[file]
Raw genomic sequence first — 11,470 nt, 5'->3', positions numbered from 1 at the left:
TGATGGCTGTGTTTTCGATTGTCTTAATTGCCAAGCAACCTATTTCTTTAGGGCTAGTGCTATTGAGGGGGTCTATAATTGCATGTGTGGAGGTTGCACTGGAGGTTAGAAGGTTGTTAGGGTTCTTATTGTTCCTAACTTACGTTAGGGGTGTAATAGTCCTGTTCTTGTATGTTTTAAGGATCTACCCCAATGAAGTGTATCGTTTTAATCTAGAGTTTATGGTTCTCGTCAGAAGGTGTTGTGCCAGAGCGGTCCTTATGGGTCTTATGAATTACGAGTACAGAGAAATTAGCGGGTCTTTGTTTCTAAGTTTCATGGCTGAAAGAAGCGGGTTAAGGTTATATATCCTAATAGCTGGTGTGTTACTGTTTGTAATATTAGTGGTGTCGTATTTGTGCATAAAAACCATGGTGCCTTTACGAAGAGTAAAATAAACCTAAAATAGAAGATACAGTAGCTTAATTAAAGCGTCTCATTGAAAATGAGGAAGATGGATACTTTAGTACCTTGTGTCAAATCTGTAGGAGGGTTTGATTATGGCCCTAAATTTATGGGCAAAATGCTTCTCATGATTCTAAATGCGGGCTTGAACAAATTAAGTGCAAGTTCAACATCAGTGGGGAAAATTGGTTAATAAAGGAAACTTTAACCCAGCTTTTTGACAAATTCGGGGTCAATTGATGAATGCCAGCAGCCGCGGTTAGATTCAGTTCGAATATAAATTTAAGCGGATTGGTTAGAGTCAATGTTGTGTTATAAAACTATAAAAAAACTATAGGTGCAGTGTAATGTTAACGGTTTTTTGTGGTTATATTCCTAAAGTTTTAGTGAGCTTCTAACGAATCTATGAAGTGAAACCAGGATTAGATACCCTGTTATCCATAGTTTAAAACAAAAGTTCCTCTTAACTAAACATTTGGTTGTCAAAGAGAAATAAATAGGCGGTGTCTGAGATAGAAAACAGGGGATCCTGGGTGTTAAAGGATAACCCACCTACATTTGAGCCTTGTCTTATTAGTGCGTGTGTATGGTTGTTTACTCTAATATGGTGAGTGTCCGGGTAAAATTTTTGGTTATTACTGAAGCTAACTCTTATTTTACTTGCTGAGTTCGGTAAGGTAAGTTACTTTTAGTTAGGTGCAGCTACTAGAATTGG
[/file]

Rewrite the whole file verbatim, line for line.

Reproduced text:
Raw genomic sequence first — 11,470 nt, 5'->3', positions numbered from 1 at the left:
TGATGGCTGTGTTTTCGATTGTCTTAATTGCCAAGCAACCTATTTCTTTAGGGCTAGTGCTATTGAGGGGGTCTATAATTGCATGTGTGGAGGTTGCACTGGAGGTTAGAAGGTTGTTAGGGTTCTTATTGTTCCTAACTTACGTTAGGGGTGTAATAGTCCTGTTCTTGTATGTTTTAAGGATCTACCCCAATGAAGTGTATCGTTTTAATCTAGAGTTTATGGTTCTCGTCAGAAGGTGTTGTGCCAGAGCGGTCCTTATGGGTCTTATGAATTACGAGTACAGAGAAATTAGCGGGTCTTTGTTTCTAAGTTTCATGGCTGAAAGAAGCGGGTTAAGGTTATATATCCTAATAGCTGGTGTGTTACTGTTTGTAATATTAGTGGTGTCGTATTTGTGCATAAAAACCATGGTGCCTTTACGAAGAGTAAAATAAACCTAAAATAGAAGATACAGTAGCTTAATTAAAGCGTCTCATTGAAAATGAGGAAGATGGATACTTTAGTACCTTGTGTCAAATCTGTAGGAGGGTTTGATTATGGCCCTAAATTTATGGGCAAAATGCTTCTCATGATTCTAAATGCGGGCTTGAACAAATTAAGTGCAAGTTCAACATCAGTGGGGAAAATTGGTTAATAAAGGAAACTTTAACCCAGCTTTTTGACAAATTCGGGGTCAATTGATGAATGCCAGCAGCCGCGGTTAGATTCAGTTCGAATATAAATTTAAGCGGATTGGTTAGAGTCAATGTTGTGTTATAAAACTATAAAAAAACTATAGGTGCAGTGTAATGTTAACGGTTTTTTGTGGTTATATTCCTAAAGTTTTAGTGAGCTTCTAACGAATCTATGAAGTGAAACCAGGATTAGATACCCTGTTATCCATAGTTTAAAACAAAAGTTCCTCTTAACTAAACATTTGGTTGTCAAAGAGAAATAAATAGGCGGTGTCTGAGATAGAAAACAGGGGATCCTGGGTGTTAAAGGATAACCCACCTACATTTGAGCCTTGTCTTATTAGTGCGTGTGTATGGTTGTTTACTCTAATATGGTGAGTGTCCGGGTAAAATTTTTGGTTATTACTGAAGCTAACTCTTATTTTACTTGCTGAGTTCGGTAAGGTAAGTTACTTTTAGTTAGGTGCAGCTACTAGAATTGG